Roxanne Nelson

November 20, 2008

November 20, 2008 — Consumption of cruciferous vegetables might help protect smokers against lung cancer, according to new data. Although cruciferous vegetables are known to confer a protective effect against a number of cancers, this is the first comprehensive study to report a benefit to individuals who are current smokers.

The finding was presented at the Seventh Annual American Association for Cancer Research International Conference on Frontiers in Cancer Prevention Research, held in Washington, DC. The study results suggest that the risk of developing lung cancer was reduced by 22% to 50% among smokers who consumed at least 4.5 servings of raw cruciferous vegetables a month, compared with those who consumed less than 2.5 servings per month.

The researchers also observed that the significant inverse association between consumption of cruciferous vegetables and lung cancer was only seen for squamous or small cell carcinoma, which are the 2 subtypes most strongly associated with heavy smoking.

Our study was initiated by strong evidence that there is an inverse association between cruciferous vegetable intake and lung cancer risk, said lead author Li Tang, PhD, a post-doctoral fellow at Roswell Park Cancer Institute, in Buffalo, New York.

Researchers from Roswell Park previously demonstrated that the intake of raw cruciferous vegetables, including broccoli, broccoli sprouts, cabbage, and cauliflower, was associated with a reduced risk for bladder cancer. (Cancer Epidemiol Biomarkers Prev. 2008;17:938-944). The inverse association was significant among current and heavy smokers who consumed 3 or more servings per month of raw cruciferous vegetables. The protective action of cruciferous vegetables is derived at least in part from isothiocyanates, a group of carcinogen-modulating phytochemicals found in these vegetables.

But although the consumption of cruciferous vegetables has previously been shown to be associated with a lower risk for lung cancer, findings stratified by smoking status have remained inconsistent.

In the current study, Dr. Tang and colleagues conducted a hospital-based case–control study that examined 948 patients diagnosed with primary lung cancer between 1982 and 1998, and 1743 healthy controls. Study participants completed questionnaires that detailed their intake of total fruits and vegetables, as well as cruciferous vegetables, along with risk factors for lung cancer, such as cigarette smoking.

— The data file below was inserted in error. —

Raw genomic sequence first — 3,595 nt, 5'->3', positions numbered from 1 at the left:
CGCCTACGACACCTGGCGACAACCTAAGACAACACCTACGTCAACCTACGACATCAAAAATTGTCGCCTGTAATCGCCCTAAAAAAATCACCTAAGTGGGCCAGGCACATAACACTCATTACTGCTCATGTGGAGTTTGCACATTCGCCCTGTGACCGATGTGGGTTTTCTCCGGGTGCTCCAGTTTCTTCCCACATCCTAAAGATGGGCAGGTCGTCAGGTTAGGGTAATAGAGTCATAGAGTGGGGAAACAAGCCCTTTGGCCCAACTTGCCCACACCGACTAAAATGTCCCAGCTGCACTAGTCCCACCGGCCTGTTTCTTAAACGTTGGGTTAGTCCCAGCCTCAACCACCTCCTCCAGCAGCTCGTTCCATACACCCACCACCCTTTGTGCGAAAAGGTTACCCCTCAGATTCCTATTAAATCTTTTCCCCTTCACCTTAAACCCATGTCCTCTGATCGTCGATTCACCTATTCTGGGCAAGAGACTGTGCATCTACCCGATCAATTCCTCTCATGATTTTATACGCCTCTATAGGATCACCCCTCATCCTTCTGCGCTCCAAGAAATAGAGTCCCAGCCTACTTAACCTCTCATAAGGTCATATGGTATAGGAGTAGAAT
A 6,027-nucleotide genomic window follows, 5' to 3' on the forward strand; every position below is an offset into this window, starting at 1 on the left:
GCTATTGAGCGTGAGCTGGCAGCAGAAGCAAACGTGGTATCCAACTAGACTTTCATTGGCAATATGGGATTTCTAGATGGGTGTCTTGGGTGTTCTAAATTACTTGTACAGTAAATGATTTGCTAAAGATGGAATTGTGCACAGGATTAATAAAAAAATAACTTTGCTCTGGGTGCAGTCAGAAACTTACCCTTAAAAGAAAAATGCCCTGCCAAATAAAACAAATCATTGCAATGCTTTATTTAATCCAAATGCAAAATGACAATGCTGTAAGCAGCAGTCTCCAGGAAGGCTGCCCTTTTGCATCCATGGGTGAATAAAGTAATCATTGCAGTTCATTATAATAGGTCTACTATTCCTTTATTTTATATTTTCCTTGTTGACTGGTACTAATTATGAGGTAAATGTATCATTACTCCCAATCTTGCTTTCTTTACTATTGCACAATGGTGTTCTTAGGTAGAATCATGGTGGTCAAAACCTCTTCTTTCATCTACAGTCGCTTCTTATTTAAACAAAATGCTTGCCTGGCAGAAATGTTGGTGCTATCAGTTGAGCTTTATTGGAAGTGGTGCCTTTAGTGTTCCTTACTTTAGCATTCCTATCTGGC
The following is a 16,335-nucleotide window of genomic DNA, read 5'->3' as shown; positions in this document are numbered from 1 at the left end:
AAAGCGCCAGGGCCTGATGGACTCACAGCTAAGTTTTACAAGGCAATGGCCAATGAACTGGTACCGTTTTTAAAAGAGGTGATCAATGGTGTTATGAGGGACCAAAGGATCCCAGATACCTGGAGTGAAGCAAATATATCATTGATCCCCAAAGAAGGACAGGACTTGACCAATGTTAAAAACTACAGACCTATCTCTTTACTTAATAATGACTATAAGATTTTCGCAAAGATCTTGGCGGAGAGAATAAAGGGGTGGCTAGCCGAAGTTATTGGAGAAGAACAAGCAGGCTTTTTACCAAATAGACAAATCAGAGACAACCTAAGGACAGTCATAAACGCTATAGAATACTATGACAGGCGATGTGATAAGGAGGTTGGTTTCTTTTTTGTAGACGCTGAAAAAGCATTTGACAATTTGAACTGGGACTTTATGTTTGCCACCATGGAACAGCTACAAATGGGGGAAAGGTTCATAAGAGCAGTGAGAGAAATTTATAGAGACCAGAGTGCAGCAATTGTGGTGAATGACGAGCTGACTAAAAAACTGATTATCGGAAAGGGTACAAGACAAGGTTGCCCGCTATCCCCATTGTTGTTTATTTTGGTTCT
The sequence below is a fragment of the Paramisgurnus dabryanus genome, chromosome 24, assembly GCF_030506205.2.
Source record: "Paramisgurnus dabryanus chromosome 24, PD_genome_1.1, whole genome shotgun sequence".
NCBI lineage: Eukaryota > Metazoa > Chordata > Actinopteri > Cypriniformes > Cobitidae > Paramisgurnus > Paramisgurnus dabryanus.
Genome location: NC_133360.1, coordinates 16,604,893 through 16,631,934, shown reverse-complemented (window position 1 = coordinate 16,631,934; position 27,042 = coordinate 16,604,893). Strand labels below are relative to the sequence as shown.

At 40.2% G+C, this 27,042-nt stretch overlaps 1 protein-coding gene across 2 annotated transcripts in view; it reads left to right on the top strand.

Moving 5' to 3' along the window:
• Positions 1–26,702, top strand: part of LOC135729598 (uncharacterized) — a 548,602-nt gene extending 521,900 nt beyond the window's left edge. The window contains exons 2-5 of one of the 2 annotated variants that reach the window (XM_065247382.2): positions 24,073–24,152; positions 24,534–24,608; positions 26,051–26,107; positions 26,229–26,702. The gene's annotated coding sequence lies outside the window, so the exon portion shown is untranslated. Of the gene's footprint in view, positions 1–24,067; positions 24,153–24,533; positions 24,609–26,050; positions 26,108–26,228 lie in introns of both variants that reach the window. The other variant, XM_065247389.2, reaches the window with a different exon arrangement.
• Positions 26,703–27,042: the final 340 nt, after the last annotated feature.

"To control for the compounding factors of smoking, we matched case and control for smoking status and further adjusted the data for smoking duration and smoking intensity," said Dr. Tang during a press briefing. "Unlike previous studies, we also took into account whether the vegetables were cooked or raw because we know that cooking can substantially decrease the amount of isothiocyanates," he continued.

After controlling the data for smoking status and other known risk factors, the researchers observed strong linear inverse associations between intakes of fruit, total vegetables, and cruciferous vegetables, and risk for lung cancer (odds ratio range, 0.53 - 0.70; P for trend < .05). An intake of fruits and total vegetables showed a relatively stronger association among never smokers, whereas significant inverse associations with cruciferous vegetable consumption were only observed among smokers and former smokers.

They also noted that, of the 4 histologic subtypes of lung cancer, the risk reduction was only seen for small cell carcinoma and squamous cell carcinoma.

Previous research has found that fruit and vegetables can be protective against lung cancer, but this study provides new information about smoking status and the nature of the fruits and vegetables, commented Elizabeth A. Platz, ScD, MPH, associate professor at Johns Hopkins Bloomberg School of Public Health, in Baltimore, Maryland. "They looked at which vegetables might be the most helpful in preventing lung cancer, and also looked at the histologic types of lung cancer."

The researchers also looked at the relation between fruit and vegetable intake and never smokers. This is important, explained Dr. Platz, "because there are people diagnosed with lung cancer who have never smoked."


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